- The Washington Times - Tuesday, March 12, 2019

Members of the Iraqi Parliament’s Defense and Security Committee announced Tuesday that they are pushing a vote on whether to end the bilateral agreement allowing U.S. forces to remain in country, citing in part U.S. plans to demand more money to underwrite the deployment.

Roughly 5,00 U.S. troops are stationed in Iraq under a limited bilateral military agreement to battle Islamic State elements based in the country.

In a statement issued to local media outlets, the committee members specifically cited Mr. Trump’s demands that allies pay more to support the costs of American troop deployments as a key factor behind the proposed legislation.

Iraq will not become a milk cow for the U.S. We will not comply with U.S. demands that we pay for U.S. presence in Iraq. We will vote on a law soon requiring the end of foreign forces in Iraq,” committee members said in a statement, Iraqi News Network reported.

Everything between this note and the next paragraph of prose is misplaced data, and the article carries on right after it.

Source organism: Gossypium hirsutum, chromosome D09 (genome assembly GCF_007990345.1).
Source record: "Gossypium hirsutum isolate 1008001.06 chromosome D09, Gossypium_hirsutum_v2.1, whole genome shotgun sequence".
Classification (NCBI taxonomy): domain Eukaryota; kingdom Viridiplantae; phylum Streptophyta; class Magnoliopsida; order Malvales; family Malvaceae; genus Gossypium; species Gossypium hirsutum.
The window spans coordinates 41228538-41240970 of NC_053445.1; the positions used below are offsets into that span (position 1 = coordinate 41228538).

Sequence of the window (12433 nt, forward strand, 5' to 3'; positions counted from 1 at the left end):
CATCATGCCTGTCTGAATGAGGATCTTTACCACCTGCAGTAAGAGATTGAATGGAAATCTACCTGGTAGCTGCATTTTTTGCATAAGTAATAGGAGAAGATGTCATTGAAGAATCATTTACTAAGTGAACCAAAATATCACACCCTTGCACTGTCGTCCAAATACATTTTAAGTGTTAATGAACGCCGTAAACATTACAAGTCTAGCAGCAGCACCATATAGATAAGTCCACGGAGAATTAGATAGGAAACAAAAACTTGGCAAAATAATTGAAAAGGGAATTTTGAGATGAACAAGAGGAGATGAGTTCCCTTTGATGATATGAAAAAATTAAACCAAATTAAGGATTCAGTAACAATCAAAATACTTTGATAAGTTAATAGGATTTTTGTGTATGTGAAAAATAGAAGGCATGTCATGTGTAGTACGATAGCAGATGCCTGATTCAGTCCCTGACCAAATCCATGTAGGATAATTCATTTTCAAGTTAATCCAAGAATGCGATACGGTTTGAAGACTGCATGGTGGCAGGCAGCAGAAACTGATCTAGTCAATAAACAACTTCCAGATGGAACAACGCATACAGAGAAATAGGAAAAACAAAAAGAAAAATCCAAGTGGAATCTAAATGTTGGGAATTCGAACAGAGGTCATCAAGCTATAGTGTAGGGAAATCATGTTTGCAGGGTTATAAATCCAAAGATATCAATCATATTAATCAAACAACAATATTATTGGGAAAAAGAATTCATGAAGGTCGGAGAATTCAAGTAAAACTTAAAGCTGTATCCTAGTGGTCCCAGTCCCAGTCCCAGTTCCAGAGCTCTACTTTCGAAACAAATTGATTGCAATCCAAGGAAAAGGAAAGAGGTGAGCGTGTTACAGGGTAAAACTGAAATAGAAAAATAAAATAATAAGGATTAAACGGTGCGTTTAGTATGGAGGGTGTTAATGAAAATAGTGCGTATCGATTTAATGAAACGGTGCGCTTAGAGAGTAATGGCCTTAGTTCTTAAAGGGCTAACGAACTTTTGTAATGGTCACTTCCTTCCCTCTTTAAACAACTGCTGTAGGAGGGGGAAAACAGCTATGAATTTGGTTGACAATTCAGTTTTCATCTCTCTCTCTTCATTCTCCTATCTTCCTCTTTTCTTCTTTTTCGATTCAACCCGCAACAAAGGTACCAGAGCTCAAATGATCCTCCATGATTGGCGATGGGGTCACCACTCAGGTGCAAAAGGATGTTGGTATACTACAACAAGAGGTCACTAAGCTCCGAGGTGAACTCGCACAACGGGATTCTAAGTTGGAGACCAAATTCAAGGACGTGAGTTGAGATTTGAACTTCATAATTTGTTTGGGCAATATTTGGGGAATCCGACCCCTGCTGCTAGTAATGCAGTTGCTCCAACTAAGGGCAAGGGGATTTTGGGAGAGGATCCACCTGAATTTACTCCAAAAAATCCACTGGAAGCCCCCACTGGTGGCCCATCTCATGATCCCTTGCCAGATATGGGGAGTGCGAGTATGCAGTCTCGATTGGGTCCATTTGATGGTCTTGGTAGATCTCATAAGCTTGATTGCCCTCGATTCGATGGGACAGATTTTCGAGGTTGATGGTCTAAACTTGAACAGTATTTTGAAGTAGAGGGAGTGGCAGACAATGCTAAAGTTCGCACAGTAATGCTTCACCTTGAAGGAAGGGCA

The statement comes days after U.S. officials began reportedly drafting a new policy requiring nations where U.S. forces are deployed to pay more for those operations. Dubbed the “Cost plus 50” proposal, it would require host nations to finance all costs tied to U.S. military deployments, plus 50 percent of that total cost as a kind of fee for having American troops on their soil, Bloomberg reports.

Under the new plan, some allies could be expected to pay as much as six times more than the current payments.

The looming vote in Baghdad could derail President Trump’s expressed plan to maintain an American military presence in Iraq, as a bulwark against Iranian efforts to expand its influence. Mr. Trump said last month that the U.S. wanted to maintain its military footprint in Iraq, after spending “a fortune” in establishing that armed presence to support the fight against the Islamic State.

Iraqi President Barham Salih has vehemently criticized Mr. Trump’s remarks, saying Washington had not consulted with Baghdad and that Iraq had no interest in being drawn into a confrontation with neighboring Iran.

“The U.S. is a major power … but do not pursue your own policy priorities, we live here.” Mr. Salih said.

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